Imagine – a sunny day in beautiful Sussex countryside and a group of young people from very different backgrounds……..what could happen?
What took place on 14th July this year was nothing short of magical. With the help of some older volunteers and the dedicated support of Carrie Cort, the CEO of Sussex Green Living, members of the Youth Eco Forum devised an inspirational programme of activities to take place in a local woodland setting. Pupils from the City Of London Academy in Southwark and were invited to join them for a day when they could all experience the freedom of the outdoors, the wonders of nature and learn about eco-systems and conservation.
There were seven pupils from London and seven from Sussex. As is natural with teenagers, there was initial shyness and caution about engaging with others they had not met before. However, everyone soon grew in confidence and began to interact with one another. The woodland setting itself was fundamental in providing an environment and atmosphere where similarities outweighed differences. Through working together across cultural and regional divides, the students’ belief in their own capabilities increased and everyone benefitted and thrived. Friendships across communities were formed that day together with new appreciation of the natural world and new commitment to preserving it.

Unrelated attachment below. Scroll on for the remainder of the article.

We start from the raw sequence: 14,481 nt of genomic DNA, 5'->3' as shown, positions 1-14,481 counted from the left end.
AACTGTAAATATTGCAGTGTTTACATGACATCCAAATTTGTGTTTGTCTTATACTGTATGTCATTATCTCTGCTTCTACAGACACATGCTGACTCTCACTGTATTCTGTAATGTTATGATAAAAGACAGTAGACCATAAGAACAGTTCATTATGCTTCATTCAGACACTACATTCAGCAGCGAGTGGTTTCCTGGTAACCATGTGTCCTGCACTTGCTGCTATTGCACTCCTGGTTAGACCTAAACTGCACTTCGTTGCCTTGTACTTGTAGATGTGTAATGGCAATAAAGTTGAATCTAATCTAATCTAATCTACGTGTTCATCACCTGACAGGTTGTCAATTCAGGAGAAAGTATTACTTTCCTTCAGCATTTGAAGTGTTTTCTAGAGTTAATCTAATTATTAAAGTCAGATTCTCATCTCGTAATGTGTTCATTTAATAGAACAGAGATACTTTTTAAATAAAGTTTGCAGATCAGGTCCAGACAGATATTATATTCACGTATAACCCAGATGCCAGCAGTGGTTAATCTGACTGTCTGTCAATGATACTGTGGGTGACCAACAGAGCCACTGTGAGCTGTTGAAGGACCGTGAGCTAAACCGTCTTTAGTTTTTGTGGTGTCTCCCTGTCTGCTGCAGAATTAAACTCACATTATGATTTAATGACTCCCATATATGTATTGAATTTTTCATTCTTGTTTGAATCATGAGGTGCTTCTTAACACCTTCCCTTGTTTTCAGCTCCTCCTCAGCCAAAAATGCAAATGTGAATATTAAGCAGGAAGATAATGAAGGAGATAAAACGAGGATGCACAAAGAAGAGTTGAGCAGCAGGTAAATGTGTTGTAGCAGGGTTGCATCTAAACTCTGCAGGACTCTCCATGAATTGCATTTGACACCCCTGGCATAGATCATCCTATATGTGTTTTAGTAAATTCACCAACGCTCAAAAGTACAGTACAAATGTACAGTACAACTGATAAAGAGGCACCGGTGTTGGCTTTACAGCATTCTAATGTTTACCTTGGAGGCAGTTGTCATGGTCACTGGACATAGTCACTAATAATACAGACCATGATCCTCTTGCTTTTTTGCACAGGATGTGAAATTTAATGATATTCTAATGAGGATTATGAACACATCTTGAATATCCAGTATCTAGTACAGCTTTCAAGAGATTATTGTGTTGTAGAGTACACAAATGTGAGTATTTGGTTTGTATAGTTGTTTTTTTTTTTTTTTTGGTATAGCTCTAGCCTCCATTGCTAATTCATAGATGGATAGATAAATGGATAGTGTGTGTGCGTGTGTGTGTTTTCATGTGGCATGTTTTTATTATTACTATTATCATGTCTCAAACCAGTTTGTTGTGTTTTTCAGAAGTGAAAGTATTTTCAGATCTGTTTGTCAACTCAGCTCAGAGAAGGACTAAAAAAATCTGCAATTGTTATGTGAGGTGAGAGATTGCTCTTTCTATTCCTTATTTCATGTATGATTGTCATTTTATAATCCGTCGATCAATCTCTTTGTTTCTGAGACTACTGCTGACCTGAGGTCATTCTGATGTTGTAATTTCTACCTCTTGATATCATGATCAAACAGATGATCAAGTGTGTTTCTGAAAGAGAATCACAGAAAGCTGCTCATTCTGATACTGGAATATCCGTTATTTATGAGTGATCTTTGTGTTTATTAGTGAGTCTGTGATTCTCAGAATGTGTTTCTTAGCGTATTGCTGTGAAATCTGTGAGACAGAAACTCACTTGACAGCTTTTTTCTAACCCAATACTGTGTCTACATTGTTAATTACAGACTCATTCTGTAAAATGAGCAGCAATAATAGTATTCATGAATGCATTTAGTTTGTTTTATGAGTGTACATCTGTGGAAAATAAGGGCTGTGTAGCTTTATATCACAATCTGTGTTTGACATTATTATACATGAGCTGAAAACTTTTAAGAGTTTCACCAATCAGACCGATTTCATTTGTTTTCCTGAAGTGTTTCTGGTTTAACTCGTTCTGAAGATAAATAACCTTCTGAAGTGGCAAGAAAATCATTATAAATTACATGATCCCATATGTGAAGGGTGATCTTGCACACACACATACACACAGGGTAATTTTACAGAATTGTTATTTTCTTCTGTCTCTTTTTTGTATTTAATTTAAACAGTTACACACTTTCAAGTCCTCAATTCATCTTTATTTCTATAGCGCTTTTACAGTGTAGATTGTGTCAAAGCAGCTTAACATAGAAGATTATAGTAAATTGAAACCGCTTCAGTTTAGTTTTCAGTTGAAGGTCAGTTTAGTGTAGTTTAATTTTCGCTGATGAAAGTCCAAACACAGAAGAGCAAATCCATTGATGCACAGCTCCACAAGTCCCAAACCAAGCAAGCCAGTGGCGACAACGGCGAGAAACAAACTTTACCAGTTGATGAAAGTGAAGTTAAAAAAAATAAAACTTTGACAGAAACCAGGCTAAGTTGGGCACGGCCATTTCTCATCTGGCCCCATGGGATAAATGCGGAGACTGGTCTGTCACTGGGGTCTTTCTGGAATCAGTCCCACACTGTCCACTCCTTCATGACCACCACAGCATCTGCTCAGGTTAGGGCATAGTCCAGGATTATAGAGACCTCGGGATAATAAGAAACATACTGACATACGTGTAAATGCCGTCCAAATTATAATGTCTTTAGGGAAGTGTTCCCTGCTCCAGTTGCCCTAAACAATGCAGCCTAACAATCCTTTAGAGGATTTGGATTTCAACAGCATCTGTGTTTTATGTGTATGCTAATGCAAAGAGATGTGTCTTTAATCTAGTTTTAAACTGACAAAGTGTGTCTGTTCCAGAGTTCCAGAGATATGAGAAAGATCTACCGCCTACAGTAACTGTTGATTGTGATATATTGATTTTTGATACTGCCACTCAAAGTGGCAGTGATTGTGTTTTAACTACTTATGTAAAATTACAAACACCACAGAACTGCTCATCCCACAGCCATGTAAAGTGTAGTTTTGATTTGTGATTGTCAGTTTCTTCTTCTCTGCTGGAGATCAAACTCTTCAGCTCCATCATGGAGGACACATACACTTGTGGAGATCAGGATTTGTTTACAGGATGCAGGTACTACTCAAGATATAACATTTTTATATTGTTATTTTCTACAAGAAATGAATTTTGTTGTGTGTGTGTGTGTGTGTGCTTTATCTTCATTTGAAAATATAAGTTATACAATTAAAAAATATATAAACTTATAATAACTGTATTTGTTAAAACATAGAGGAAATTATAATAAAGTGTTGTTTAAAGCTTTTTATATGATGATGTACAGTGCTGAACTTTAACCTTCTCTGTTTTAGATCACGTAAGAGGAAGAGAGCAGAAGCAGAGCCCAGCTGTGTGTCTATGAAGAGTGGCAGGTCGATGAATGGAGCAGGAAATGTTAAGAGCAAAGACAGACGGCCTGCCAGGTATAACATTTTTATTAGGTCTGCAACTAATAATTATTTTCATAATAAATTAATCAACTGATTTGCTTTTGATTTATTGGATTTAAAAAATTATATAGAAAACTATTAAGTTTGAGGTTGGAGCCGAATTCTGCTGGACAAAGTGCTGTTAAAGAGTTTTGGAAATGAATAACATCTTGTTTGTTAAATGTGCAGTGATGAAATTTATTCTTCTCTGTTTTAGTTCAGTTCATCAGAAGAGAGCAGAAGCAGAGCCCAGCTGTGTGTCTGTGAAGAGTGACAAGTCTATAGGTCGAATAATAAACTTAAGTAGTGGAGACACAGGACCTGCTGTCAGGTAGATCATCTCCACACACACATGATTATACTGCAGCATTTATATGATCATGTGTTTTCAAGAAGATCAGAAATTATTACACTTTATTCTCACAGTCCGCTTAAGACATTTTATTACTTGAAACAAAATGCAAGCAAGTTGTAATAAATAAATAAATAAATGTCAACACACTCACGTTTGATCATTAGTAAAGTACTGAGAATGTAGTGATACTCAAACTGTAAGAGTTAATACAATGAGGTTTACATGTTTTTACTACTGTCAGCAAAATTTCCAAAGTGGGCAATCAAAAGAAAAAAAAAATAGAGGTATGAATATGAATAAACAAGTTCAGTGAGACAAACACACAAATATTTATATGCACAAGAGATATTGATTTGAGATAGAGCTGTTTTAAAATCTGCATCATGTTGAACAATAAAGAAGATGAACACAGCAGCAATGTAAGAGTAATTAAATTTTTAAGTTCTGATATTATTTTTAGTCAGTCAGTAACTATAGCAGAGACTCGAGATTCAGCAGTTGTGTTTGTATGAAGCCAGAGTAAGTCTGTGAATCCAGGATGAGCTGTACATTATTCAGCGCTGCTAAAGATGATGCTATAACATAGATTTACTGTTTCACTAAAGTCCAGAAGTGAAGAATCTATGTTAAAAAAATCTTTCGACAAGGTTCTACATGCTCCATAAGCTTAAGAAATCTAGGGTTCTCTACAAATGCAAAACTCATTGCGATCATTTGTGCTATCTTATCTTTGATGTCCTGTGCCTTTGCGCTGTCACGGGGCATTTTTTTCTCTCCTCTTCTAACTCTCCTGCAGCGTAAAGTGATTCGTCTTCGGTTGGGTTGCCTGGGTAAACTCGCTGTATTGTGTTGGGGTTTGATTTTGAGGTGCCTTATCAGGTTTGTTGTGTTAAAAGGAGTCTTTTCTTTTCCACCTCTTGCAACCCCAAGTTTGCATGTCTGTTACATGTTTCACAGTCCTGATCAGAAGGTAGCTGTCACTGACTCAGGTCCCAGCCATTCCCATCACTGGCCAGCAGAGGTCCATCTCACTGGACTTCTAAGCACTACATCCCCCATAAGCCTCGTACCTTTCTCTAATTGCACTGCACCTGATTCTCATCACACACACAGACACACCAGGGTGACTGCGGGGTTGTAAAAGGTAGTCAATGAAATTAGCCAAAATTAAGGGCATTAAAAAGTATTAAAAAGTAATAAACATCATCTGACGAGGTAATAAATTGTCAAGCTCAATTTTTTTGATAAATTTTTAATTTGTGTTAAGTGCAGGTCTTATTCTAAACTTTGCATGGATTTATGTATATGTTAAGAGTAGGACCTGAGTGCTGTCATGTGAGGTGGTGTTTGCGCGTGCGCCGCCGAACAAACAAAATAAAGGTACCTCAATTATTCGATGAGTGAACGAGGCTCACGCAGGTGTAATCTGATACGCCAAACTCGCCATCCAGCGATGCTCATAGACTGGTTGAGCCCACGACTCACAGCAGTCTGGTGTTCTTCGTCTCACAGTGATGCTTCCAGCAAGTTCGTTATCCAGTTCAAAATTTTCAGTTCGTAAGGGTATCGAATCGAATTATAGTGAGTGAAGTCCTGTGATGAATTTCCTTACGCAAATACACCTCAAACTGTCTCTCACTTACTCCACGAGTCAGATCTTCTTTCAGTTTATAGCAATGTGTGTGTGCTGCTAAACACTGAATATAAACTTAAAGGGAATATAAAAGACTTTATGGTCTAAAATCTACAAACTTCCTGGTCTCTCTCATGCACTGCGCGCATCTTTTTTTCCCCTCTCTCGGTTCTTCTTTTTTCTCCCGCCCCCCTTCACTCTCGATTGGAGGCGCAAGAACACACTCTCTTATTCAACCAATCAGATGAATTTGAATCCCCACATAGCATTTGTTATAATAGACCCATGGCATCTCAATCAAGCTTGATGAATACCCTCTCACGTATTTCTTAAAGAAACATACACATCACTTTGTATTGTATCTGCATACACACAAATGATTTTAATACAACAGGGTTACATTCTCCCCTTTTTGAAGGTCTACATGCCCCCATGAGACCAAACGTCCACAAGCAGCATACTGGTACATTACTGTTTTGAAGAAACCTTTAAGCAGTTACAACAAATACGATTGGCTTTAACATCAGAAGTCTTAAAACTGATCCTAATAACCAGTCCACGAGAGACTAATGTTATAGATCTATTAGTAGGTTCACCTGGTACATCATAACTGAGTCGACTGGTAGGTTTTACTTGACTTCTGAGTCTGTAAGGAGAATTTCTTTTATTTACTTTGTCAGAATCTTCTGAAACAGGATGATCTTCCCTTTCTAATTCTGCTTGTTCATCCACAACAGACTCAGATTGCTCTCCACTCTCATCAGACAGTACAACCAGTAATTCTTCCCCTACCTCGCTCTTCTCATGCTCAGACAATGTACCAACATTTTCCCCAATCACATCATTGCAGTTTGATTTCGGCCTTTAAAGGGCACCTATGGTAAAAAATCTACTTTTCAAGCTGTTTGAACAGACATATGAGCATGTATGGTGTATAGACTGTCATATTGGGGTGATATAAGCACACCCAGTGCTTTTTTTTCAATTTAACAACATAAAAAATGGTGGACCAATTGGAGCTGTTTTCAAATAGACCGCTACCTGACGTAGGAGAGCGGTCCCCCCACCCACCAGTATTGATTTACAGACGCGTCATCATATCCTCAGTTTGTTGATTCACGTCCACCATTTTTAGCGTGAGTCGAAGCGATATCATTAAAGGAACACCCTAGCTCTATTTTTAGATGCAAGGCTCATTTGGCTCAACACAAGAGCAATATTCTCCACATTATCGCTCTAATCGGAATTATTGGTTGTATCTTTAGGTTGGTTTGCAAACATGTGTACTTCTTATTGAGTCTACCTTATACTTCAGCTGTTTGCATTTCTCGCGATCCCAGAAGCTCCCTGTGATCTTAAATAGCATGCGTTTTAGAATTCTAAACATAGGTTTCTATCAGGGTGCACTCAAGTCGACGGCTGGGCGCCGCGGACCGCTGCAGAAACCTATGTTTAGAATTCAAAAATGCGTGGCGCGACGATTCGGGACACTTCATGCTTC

The event had not been easy to organise, and had had to be postponed from April due to the pandemic. Plans had to be adapted and, although helped by the outdoor setting, meticulous attention was paid to Covid safety planning in order to ensure that risks were minimal. Nevertheless, through focus and determination, by the time Covid regulations were eased and it was possible to set a definite date, a creative and enriching programme of activities was ready, transport was arranged to bring everyone to and from the site and catering arrangements were in place.
The lasting outcomes resulting from this event are supported by the response from surveys and letters from parents. Through the educational and recreational activities on offer barriers were broken down, friendships were forged and anxieties about visiting the countryside, particularly from families of ethnic minorities, were eased. On a broader level the day proved a highly successful example of what can be achieved through working together in a shared venture in a natural woodland location. Isn’t this an ideal way to alleviate some of the regional, cultural, social and racial prejudices that exist in Britain today?